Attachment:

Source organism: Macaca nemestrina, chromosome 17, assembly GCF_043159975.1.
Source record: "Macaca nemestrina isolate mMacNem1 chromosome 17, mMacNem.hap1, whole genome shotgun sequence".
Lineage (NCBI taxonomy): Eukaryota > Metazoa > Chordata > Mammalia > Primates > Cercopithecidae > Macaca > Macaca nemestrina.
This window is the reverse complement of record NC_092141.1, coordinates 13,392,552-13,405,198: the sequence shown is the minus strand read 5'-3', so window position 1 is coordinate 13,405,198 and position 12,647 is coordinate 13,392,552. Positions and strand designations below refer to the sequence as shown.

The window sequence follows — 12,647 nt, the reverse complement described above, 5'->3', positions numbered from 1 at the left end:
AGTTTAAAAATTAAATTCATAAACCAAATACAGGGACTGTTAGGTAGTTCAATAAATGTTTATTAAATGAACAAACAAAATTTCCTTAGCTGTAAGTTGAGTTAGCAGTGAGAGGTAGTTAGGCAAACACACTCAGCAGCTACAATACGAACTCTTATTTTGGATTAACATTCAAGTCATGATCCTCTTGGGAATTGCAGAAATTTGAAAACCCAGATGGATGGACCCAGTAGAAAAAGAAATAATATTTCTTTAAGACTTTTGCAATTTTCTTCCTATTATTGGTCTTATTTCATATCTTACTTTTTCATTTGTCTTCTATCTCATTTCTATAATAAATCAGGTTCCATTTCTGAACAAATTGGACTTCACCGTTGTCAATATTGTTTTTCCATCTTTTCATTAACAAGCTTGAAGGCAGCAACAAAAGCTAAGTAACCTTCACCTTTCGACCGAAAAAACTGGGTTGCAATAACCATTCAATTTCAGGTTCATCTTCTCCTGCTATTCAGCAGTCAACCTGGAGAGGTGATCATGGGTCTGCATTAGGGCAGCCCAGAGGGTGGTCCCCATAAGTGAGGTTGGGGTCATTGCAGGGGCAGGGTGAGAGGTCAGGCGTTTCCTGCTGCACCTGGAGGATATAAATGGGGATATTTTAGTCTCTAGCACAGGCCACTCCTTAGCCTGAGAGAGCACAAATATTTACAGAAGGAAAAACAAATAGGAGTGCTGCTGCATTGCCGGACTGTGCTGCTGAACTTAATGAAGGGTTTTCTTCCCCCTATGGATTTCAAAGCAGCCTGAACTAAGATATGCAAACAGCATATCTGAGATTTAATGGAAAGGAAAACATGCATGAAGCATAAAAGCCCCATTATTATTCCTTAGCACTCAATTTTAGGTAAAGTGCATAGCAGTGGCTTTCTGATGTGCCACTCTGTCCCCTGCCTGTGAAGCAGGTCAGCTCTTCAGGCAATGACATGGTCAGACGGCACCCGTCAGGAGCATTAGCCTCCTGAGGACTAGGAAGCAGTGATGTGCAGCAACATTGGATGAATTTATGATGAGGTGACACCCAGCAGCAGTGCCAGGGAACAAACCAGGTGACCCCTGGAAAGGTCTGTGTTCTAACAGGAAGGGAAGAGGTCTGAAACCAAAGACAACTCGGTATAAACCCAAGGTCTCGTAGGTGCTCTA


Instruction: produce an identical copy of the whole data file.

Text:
Source organism: Macaca nemestrina, chromosome 17, assembly GCF_043159975.1.
Source record: "Macaca nemestrina isolate mMacNem1 chromosome 17, mMacNem.hap1, whole genome shotgun sequence".
Lineage (NCBI taxonomy): Eukaryota > Metazoa > Chordata > Mammalia > Primates > Cercopithecidae > Macaca > Macaca nemestrina.
This window is the reverse complement of record NC_092141.1, coordinates 13,392,552-13,405,198: the sequence shown is the minus strand read 5'-3', so window position 1 is coordinate 13,405,198 and position 12,647 is coordinate 13,392,552. Positions and strand designations below refer to the sequence as shown.

The window sequence follows — 12,647 nt, the reverse complement described above, 5'->3', positions numbered from 1 at the left end:
AGTTTAAAAATTAAATTCATAAACCAAATACAGGGACTGTTAGGTAGTTCAATAAATGTTTATTAAATGAACAAACAAAATTTCCTTAGCTGTAAGTTGAGTTAGCAGTGAGAGGTAGTTAGGCAAACACACTCAGCAGCTACAATACGAACTCTTATTTTGGATTAACATTCAAGTCATGATCCTCTTGGGAATTGCAGAAATTTGAAAACCCAGATGGATGGACCCAGTAGAAAAAGAAATAATATTTCTTTAAGACTTTTGCAATTTTCTTCCTATTATTGGTCTTATTTCATATCTTACTTTTTCATTTGTCTTCTATCTCATTTCTATAATAAATCAGGTTCCATTTCTGAACAAATTGGACTTCACCGTTGTCAATATTGTTTTTCCATCTTTTCATTAACAAGCTTGAAGGCAGCAACAAAAGCTAAGTAACCTTCACCTTTCGACCGAAAAAACTGGGTTGCAATAACCATTCAATTTCAGGTTCATCTTCTCCTGCTATTCAGCAGTCAACCTGGAGAGGTGATCATGGGTCTGCATTAGGGCAGCCCAGAGGGTGGTCCCCATAAGTGAGGTTGGGGTCATTGCAGGGGCAGGGTGAGAGGTCAGGCGTTTCCTGCTGCACCTGGAGGATATAAATGGGGATATTTTAGTCTCTAGCACAGGCCACTCCTTAGCCTGAGAGAGCACAAATATTTACAGAAGGAAAAACAAATAGGAGTGCTGCTGCATTGCCGGACTGTGCTGCTGAACTTAATGAAGGGTTTTCTTCCCCCTATGGATTTCAAAGCAGCCTGAACTAAGATATGCAAACAGCATATCTGAGATTTAATGGAAAGGAAAACATGCATGAAGCATAAAAGCCCCATTATTATTCCTTAGCACTCAATTTTAGGTAAAGTGCATAGCAGTGGCTTTCTGATGTGCCACTCTGTCCCCTGCCTGTGAAGCAGGTCAGCTCTTCAGGCAATGACATGGTCAGACGGCACCCGTCAGGAGCATTAGCCTCCTGAGGACTAGGAAGCAGTGATGTGCAGCAACATTGGATGAATTTATGATGAGGTGACACCCAGCAGCAGTGCCAGGGAACAAACCAGGTGACCCCTGGAAAGGTCTGTGTTCTAACAGGAAGGGAAGAGGTCTGAAACCAAAGACAACTCGGTATAAACCCAAGGTCTCGTAGGTGCTCTA